-    Dieting men who receive testosterone therapy display higher physical activity levels than dieting men not receiving testosterone therapy.

-    The elevation in testosterone levels by diet alone is not enough to optimize body composition results. Diet alone results in less body fat reduction and more lean mass loss than diet + testosterone therapy. 

-    Diet + testosterone therapy ameliorates symptoms long-term after a diet. Diet alone does not confer long-term symptomatic improvements.

-    Diet + testosterone therapy, but not diet alone, reduces leptin resistance.

 
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Long-Term Testosterone Therapy Improves Cardiometabolic Function and Reduces Risk of Cardiovascular Disease: Real-Life Results

 
Most men with testosterone deficiency need testosterone therapy for the rest of their life in order to achieve and maintain best possible health outcomes. Therefore, studies that investigate the effects of testosterone therapy in real-life are needed, to shed light on adherence and health outcomes in routine clinical practice.[1] While randomized controlled trials (RCTs) are gold standard in medical research [2, 3], RCTs are conducted in highly controlled environments and therefore their results may not carry over to the uncontrolled setting of real-life.[1] It is increasingly recognized that conclusions drawn from RCTs are not always a useful aid for decision-making because evaluating the value of a drug or technology requires an understanding of its impact on current clinical practice and management of patients in a real-life setting.[4]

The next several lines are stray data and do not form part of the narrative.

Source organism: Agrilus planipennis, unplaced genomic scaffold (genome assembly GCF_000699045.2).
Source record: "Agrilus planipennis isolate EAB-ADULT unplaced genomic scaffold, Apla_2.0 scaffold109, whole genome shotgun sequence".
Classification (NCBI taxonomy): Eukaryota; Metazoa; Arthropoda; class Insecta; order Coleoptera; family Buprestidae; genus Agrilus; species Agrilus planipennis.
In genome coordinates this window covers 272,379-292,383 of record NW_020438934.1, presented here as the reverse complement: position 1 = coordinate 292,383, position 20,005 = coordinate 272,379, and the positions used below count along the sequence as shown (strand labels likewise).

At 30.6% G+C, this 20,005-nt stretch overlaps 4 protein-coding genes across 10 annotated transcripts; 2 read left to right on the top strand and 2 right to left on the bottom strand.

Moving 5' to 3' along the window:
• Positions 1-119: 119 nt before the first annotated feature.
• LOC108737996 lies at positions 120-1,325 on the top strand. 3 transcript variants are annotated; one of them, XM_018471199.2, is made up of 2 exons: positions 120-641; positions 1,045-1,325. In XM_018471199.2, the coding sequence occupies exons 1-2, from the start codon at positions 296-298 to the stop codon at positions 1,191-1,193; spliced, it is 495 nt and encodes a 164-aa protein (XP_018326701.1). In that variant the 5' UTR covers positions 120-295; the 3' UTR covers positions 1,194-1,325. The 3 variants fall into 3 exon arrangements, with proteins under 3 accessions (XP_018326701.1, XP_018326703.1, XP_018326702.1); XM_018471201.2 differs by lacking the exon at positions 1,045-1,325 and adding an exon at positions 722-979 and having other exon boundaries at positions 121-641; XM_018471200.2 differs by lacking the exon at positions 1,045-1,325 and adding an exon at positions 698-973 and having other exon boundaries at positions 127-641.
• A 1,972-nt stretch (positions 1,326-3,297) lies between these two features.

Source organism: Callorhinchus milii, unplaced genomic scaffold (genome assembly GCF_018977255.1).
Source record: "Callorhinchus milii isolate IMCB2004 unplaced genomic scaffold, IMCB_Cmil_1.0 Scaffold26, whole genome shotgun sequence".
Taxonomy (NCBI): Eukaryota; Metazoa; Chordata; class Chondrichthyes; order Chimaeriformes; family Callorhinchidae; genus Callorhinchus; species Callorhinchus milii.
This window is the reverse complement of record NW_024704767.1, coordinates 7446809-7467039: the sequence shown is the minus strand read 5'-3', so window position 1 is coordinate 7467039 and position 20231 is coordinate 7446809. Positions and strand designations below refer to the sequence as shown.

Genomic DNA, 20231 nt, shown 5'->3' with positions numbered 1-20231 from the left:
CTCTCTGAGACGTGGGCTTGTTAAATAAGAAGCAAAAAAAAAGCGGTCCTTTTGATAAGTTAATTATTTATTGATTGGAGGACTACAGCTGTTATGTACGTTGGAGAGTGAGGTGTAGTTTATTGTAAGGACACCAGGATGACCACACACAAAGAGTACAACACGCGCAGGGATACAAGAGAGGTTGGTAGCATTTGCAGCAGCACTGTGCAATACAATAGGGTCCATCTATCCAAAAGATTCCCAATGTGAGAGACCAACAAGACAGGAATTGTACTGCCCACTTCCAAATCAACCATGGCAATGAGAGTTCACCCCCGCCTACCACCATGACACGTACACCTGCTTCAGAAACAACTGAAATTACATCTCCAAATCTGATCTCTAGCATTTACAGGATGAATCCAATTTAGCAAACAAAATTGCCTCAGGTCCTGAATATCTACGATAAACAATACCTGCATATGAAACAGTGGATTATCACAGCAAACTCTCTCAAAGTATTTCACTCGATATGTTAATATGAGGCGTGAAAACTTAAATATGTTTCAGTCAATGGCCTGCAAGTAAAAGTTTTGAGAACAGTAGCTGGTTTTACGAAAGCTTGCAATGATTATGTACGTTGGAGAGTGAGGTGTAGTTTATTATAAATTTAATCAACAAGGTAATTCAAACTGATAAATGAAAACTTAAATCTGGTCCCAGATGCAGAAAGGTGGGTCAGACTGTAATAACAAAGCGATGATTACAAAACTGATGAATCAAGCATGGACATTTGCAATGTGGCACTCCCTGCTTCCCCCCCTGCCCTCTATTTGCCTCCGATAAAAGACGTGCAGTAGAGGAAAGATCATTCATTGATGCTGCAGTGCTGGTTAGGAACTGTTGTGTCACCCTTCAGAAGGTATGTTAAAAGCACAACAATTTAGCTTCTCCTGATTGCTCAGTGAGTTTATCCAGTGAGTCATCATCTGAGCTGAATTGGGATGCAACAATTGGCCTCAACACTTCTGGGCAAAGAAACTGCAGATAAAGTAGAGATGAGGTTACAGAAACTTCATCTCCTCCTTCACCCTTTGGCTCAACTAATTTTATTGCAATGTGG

A series of “real-life studies” have been conducted, all showing numerous health benefits of testosterone therapy in testosterone deficient (hypogonadal) men and confirming its safety, with an observation period of up to 17 years.[5-23] Here I summarize the results from the most recent real-life study, published February 9th 2017 in the Journal of Cardiovascular Pharmacology and Therapeutics which investigated the long-term effects and safety of testosterone therapy for up to 8 years in testosterone deficient men attending a urological office.[5] Differences in cardiovascular risk factors and deaths with testosterone therapy were compared to those seen in testosterone deficient men not receiving testosterone therapy but attending the same urological office.[5] 
 
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Exercise – much more than just a calorie burning tool